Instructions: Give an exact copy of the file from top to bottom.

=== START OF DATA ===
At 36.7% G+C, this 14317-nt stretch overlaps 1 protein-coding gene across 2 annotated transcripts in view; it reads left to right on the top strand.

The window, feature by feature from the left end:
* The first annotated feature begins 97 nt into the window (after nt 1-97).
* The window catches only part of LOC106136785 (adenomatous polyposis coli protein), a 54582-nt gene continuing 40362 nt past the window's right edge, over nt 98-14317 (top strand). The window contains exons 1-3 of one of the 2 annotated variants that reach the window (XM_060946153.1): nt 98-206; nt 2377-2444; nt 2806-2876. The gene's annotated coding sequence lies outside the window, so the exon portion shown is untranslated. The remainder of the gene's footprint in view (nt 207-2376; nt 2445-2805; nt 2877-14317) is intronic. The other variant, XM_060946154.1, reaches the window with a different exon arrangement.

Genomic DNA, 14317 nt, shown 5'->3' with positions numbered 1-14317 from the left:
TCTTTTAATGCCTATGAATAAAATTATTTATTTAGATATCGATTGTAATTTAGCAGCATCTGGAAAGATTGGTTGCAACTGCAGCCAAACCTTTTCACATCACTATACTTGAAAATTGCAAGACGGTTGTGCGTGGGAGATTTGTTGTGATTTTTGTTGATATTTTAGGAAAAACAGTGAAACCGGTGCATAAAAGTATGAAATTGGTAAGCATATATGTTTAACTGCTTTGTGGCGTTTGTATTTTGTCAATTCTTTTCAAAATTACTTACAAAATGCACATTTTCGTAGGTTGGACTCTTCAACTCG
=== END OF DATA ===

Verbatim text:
At 36.7% G+C, this 14317-nt stretch overlaps 1 protein-coding gene across 2 annotated transcripts in view; it reads left to right on the top strand.

The window, feature by feature from the left end:
* The first annotated feature begins 97 nt into the window (after nt 1-97).
* The window catches only part of LOC106136785 (adenomatous polyposis coli protein), a 54582-nt gene continuing 40362 nt past the window's right edge, over nt 98-14317 (top strand). The window contains exons 1-3 of one of the 2 annotated variants that reach the window (XM_060946153.1): nt 98-206; nt 2377-2444; nt 2806-2876. The gene's annotated coding sequence lies outside the window, so the exon portion shown is untranslated. The remainder of the gene's footprint in view (nt 207-2376; nt 2445-2805; nt 2877-14317) is intronic. The other variant, XM_060946154.1, reaches the window with a different exon arrangement.

Genomic DNA, 14317 nt, shown 5'->3' with positions numbered 1-14317 from the left:
TCTTTTAATGCCTATGAATAAAATTATTTATTTAGATATCGATTGTAATTTAGCAGCATCTGGAAAGATTGGTTGCAACTGCAGCCAAACCTTTTCACATCACTATACTTGAAAATTGCAAGACGGTTGTGCGTGGGAGATTTGTTGTGATTTTTGTTGATATTTTAGGAAAAACAGTGAAACCGGTGCATAAAAGTATGAAATTGGTAAGCATATATGTTTAACTGCTTTGTGGCGTTTGTATTTTGTCAATTCTTTTCAAAATTACTTACAAAATGCACATTTTCGTAGGTTGGACTCTTCAACTCG